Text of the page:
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The Session Initiation Protocol (SIP) is a multimedia Internet Protocol (IP) networking standard for digital signaling defined by the Internet Engineering Task Force (IETF). It specifies instructions used to initiate, administer, and terminate communications sessions between two or more participants using digital networks and devices in a secure fashion. Session Initiation Protocol is a core component of network applications that provide single- and multimedia Internet chat, instant messaging, Internet telephony, teleconferencing and telepresence, as well as event subscription and notification services. Session Initiation Protocol works in the application layer of the Open Systems Interconnection (OSI) communications model, as does Hyper Text Transfer Protocol (HTTP) and Simple Mail Transfer Protocol (SMTP). Session Initiation Protocol continues to evolve as the convergence of media around digital IP networking standards leads to new applications.
A text-based, request-and-response protocol, Session Initiation Protocol enables single media and multimedia communications between two or more parties by initiating, modifying, and terminating communications sessions. Its four main functions establish the user's location by network address, settle and adopt a set of communications features common to all participants, manage call sessions as participants join, drop out or are transferred, and change session features while in progress.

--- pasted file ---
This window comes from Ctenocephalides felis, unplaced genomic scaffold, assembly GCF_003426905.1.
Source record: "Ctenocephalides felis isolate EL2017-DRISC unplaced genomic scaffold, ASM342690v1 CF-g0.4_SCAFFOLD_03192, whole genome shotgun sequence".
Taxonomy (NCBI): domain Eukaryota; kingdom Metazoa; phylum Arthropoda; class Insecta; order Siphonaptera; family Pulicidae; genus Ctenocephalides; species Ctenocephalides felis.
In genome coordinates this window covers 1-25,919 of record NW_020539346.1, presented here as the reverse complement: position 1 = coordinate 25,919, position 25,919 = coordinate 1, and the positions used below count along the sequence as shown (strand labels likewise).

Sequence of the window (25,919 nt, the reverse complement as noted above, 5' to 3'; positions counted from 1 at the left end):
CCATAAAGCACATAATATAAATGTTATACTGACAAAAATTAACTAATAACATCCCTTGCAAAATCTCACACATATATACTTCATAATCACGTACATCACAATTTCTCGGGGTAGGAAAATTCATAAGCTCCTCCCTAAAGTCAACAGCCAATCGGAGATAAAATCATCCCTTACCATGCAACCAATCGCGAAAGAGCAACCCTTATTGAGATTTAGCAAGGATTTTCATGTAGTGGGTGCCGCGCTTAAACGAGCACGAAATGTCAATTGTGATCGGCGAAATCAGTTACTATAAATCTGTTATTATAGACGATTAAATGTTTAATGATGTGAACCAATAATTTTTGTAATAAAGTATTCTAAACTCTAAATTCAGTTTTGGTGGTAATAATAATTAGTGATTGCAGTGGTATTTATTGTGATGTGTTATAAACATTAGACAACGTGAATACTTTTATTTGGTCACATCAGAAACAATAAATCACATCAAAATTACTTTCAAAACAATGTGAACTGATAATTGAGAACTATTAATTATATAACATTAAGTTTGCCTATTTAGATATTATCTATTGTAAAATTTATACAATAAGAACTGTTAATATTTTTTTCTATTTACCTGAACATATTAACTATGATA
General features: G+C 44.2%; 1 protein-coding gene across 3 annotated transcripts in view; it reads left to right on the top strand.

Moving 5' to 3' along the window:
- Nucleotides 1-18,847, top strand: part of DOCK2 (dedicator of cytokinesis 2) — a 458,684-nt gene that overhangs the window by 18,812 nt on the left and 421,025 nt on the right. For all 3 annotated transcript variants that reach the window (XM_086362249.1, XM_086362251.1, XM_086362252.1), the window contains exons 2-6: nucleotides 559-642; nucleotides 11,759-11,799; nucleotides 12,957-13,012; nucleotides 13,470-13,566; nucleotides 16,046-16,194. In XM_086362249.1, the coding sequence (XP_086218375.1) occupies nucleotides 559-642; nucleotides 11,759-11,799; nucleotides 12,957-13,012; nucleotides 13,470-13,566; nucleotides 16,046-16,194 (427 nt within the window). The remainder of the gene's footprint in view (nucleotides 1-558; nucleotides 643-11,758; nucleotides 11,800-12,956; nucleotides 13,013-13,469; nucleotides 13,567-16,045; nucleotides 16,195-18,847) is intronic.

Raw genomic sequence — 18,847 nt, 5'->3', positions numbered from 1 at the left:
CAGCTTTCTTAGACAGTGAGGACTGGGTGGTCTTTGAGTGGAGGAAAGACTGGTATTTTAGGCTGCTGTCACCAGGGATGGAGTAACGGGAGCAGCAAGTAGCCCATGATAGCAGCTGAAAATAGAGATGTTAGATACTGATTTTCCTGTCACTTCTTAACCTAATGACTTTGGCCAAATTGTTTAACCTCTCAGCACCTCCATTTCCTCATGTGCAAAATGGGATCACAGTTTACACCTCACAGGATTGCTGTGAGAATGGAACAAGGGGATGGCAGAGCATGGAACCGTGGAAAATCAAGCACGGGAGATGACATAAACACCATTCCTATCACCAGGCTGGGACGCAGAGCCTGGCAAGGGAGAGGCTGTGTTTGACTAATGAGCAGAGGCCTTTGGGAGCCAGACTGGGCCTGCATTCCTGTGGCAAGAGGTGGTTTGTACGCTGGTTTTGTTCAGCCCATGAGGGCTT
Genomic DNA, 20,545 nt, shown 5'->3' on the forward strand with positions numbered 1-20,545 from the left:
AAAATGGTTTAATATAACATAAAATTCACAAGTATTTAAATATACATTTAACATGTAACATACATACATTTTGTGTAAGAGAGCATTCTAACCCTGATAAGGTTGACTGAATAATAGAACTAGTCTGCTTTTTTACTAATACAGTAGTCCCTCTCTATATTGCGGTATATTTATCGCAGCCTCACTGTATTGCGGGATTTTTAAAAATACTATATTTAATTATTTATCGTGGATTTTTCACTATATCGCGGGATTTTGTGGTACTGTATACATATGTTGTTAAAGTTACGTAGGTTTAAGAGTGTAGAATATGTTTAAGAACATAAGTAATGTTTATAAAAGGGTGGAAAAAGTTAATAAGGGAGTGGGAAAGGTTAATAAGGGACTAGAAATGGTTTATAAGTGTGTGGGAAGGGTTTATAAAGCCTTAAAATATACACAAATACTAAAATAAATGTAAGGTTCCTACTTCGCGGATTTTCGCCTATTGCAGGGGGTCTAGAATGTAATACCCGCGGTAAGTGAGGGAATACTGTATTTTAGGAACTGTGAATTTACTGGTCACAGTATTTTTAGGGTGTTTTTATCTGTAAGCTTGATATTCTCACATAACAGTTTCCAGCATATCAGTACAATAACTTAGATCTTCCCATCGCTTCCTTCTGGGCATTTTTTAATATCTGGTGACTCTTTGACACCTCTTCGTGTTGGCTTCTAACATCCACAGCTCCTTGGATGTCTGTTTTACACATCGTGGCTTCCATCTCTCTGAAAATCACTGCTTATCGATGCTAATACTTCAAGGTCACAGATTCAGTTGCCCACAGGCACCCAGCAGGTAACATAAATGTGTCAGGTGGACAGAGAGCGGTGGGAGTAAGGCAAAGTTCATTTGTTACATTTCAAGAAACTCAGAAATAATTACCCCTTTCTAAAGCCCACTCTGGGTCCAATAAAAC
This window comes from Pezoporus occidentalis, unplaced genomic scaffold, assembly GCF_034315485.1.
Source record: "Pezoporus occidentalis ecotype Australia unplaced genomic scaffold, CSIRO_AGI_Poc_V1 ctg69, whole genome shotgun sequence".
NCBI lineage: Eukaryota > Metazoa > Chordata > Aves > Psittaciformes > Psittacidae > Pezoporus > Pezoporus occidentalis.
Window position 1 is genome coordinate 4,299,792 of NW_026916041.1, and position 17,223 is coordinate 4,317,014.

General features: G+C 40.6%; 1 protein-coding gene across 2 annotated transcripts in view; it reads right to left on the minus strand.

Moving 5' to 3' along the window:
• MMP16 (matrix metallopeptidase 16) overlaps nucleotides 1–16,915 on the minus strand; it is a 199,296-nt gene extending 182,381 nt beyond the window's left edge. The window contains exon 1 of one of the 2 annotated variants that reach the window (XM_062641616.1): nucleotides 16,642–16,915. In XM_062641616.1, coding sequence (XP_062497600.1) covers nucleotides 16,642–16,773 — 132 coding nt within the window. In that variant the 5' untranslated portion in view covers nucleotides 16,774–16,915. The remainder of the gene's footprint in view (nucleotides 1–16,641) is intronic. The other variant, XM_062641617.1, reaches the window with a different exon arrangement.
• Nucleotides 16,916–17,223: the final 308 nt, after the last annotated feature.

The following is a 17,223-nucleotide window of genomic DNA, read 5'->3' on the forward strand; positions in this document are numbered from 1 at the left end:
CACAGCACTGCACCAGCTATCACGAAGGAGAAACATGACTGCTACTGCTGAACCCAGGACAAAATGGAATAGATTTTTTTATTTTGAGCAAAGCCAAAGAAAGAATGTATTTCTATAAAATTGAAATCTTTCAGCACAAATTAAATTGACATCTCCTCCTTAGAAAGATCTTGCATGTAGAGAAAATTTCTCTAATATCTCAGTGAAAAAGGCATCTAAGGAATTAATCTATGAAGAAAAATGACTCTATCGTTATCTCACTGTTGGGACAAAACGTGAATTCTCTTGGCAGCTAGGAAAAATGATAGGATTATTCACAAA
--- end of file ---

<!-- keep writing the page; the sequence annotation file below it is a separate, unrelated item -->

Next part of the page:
SIP was designed with flexibility in mind and to be modular in nature. Session Initiation Protocol fulfills a narrowly defined set of Internet communications functions in what is meant to be a simple and effective manner. It is designed to be independent of the underlying transport layer. Hence, it runs across networks based on Transmission Control Protocol (TCP), User Datagram Protocol (UDP), and Stream Control Transmission Protocol (SCTP).
Session Initiation Protocol is only involved in tasks in a communications session to do with signaling. SIP is commonly used alongside other OSI Application Layer protocol standards to deliver fully functional single- and multimedia communications services across IP networks to all manner of IP devices. For instance, SIP may work in tandem with HTTP, Extensible Markup Language (XML), Simple Object Access Protocol (SOAP), Voice Extensible Markup Language (VXML) and Web Service Definition Language (WDSL) in a communications systems platform. Real-time Transport Protocol (RTP) is used by Session Initiation Protocol applications to carry streaming voice and video communications. SIP clients typically connect to SIP servers using TCP or UDP on port numbers 5060 and 5061, which are generally used to carry non-encrypted signals as well as those encrypted with Transport Layer Security (TLS), respectively.
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